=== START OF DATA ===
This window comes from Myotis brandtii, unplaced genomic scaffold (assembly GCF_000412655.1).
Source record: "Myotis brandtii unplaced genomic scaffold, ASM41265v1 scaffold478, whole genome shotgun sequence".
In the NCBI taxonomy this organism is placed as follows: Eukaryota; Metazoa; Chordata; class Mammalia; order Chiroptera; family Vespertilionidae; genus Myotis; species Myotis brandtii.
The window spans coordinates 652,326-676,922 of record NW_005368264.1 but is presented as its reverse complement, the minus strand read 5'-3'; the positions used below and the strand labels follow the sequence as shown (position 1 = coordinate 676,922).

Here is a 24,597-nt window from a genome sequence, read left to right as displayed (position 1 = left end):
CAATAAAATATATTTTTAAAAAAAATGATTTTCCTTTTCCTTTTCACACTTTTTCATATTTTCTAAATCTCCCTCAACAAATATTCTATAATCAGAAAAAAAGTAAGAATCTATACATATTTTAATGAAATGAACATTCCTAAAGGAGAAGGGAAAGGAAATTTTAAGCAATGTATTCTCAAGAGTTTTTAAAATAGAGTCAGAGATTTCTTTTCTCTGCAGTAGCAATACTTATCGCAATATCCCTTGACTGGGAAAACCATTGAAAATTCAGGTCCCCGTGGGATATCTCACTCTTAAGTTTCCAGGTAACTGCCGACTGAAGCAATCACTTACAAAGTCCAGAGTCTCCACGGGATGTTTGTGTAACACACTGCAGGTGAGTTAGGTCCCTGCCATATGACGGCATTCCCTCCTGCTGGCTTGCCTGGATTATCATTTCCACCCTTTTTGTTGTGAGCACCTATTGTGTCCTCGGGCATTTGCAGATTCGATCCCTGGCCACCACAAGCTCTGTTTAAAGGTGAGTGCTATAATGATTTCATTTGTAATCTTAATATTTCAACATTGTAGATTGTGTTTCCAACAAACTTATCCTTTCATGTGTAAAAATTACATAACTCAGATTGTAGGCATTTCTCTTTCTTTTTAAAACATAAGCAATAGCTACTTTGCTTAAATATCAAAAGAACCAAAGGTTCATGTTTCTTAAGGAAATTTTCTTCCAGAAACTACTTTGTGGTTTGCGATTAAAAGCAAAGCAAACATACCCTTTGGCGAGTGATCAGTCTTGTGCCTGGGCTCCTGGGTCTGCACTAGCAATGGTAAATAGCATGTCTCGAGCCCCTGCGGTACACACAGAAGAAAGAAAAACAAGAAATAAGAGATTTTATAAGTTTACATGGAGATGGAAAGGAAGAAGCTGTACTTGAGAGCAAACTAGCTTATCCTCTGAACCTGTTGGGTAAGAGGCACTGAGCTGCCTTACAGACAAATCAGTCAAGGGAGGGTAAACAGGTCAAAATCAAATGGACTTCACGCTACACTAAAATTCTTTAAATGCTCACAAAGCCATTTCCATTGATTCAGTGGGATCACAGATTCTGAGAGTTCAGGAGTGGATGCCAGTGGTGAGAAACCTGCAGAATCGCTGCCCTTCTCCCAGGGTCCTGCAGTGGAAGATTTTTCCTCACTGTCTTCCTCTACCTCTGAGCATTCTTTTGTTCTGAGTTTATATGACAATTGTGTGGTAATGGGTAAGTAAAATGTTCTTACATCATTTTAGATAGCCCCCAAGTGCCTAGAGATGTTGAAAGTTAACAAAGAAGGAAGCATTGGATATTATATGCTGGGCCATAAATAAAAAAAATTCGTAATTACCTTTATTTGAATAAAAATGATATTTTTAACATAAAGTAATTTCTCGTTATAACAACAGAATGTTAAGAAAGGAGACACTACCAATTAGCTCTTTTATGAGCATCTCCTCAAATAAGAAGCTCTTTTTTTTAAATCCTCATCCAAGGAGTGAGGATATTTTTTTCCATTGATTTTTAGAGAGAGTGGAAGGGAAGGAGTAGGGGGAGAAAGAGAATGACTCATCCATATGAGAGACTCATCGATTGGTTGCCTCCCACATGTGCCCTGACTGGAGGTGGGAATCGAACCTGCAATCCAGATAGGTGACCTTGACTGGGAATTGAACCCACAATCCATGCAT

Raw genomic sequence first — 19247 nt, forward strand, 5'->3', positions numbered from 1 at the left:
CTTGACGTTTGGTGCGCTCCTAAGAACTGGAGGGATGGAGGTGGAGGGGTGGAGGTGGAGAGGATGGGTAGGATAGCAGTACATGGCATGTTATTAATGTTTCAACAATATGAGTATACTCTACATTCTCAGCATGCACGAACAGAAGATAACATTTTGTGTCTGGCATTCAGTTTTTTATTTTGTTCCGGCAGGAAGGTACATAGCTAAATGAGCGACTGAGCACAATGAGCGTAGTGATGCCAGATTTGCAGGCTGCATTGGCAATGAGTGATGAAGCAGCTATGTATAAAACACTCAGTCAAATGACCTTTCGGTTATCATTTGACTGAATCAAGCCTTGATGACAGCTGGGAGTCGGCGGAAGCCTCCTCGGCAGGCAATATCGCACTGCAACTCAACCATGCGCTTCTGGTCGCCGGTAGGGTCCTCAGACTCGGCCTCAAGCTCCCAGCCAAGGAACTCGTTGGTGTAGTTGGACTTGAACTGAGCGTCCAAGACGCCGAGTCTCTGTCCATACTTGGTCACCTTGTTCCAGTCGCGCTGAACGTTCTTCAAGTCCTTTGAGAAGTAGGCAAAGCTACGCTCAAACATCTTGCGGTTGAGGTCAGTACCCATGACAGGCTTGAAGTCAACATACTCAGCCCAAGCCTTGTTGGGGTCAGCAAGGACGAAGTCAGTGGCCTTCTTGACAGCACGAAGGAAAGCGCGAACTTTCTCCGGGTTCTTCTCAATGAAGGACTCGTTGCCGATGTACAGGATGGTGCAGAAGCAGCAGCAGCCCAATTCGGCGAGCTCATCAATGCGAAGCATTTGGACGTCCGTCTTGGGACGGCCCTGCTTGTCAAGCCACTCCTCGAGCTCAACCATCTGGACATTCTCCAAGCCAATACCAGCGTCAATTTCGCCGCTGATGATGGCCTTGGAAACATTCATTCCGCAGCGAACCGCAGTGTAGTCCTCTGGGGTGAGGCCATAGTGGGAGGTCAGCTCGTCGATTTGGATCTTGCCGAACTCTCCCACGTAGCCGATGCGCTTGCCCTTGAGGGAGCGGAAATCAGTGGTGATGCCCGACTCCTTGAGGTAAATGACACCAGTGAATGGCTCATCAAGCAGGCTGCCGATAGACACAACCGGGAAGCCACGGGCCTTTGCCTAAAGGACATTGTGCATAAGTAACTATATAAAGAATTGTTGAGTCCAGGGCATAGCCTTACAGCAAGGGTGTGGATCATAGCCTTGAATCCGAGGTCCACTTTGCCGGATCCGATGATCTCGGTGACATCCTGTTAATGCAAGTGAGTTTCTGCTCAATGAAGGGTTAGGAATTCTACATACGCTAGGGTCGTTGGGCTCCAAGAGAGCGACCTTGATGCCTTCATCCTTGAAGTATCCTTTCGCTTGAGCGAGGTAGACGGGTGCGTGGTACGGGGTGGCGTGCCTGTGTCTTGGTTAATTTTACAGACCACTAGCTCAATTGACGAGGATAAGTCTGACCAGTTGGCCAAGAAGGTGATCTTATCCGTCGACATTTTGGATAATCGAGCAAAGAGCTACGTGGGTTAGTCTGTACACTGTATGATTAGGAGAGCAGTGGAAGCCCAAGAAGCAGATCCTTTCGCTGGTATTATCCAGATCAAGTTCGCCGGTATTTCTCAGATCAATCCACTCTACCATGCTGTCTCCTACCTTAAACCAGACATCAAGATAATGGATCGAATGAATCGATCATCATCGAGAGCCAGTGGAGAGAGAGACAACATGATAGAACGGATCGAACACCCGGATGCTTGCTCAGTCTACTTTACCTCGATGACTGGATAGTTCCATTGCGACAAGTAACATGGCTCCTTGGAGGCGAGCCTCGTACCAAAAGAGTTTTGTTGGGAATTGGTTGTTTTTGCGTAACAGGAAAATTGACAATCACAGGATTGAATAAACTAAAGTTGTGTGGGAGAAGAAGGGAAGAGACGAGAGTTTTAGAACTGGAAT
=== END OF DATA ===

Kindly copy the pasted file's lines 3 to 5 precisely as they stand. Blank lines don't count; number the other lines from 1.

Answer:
In the NCBI taxonomy this organism is placed as follows: Eukaryota; Metazoa; Chordata; class Mammalia; order Chiroptera; family Vespertilionidae; genus Myotis; species Myotis brandtii.
The window spans coordinates 652,326-676,922 of record NW_005368264.1 but is presented as its reverse complement, the minus strand read 5'-3'; the positions used below and the strand labels follow the sequence as shown (position 1 = coordinate 676,922).

Here is a 24,597-nt window from a genome sequence, read left to right as displayed (position 1 = left end):